Friday, June 20, 2008

Same Song, Different Verse

I tried. I really tried. I really wanted to be "Cool Mom" and let the kids listen to the pop music on the radio. And I even conceded with the really awful songs, so long as they sang different lyrics.

I don't know what the straw was that finally broke the camel's back: Was it the blatant sexual lyrics blaring out of my speakers? Or perhaps the fact that the bass made the whole car thump? Or the screeching, screaming singers who apparently tried to see how many notes they could hit in sixty seconds?

Whatever it was, I cracked. I slapped the off button, and declared, "THAT'S IT!"

The kids looked at me with a mixed expression that said, both, "But we thought you were cool?" and "Yeah, we knew that was coming."

We rode silently for a while. I was stewing over the fact that such filth was on public airwaves. Finally, my son said, "So... Now what?"

Good question.

Off to the Christian book store we went. We found some Toby Mac cd's. The kids put them into the cd player, and turned it up LOUD.

If you didn't listen to the words, it sounded just like what I had just snapped off. But if you listened to the words, no one was having sex with lots of people in very public places and in very rude ways. And the kids seemed to be able to enjoy Toby Mac almost as much as the junk.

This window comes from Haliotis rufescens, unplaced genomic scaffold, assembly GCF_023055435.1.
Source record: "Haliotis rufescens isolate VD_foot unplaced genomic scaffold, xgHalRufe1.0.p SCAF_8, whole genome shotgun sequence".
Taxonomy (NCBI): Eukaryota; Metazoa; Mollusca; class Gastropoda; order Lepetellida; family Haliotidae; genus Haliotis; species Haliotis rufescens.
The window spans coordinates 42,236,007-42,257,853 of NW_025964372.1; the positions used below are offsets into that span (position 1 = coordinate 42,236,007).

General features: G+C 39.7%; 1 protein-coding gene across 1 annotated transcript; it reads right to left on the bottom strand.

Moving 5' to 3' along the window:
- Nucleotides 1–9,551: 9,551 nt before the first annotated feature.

Later that day, I was still struggling with the whole thing. I was a hypocrite for liking the music I insisted my children not listen to. I wanted to be "Cool Mom" but I just could not abide by my children filling their minds with such junk. These very songs that I love dancing to were making me blush like crazy in front of my kids.

When I was in my twenties I loved the way the music played like a sound track to my life. I felt cool and hip watching the prime time shows. The magazines on the sales racks next to the check out counter had fun quizzes and cute outfits.

It never even occurred to me that any of those things would be so offensive to me as a parent. And yet, they are. And the irony of of it all is that all of those things that felt so freeing in my twenties, now were actually very confining.

I can't take my children anywhere without the TV, magazines, radio, internet, books, and just about everything else spouting out smut. Does that statement make me a prude? Because I want my children to remain innocent as long as possible?

I agree with free speech- so long as it doesn't impede upon some else's rights. I wouldn't begin to know how to set up the rules for "children friendly" verses "hip, cool adult fun." But, I would love to have a "normal" TV show that we could all watch that wasn't goofy or saccharine sweet. And the radio would be so much better to listen to if the music was as catchy as the Top 40 Pop, but written to accommodate a younger audience.

So, I sound like an old woman up on a soap box... But I want my children to have a childhood. In a culture where youth is valued above all else, you would think we would go to greater lengths to protect it.

1 comment:

ThePrincessMommy said...

I know what you mean! I have been listening to lots more Disney lately! Why does "pour some sugar on me" sound so much worse now than it did 20 years ago????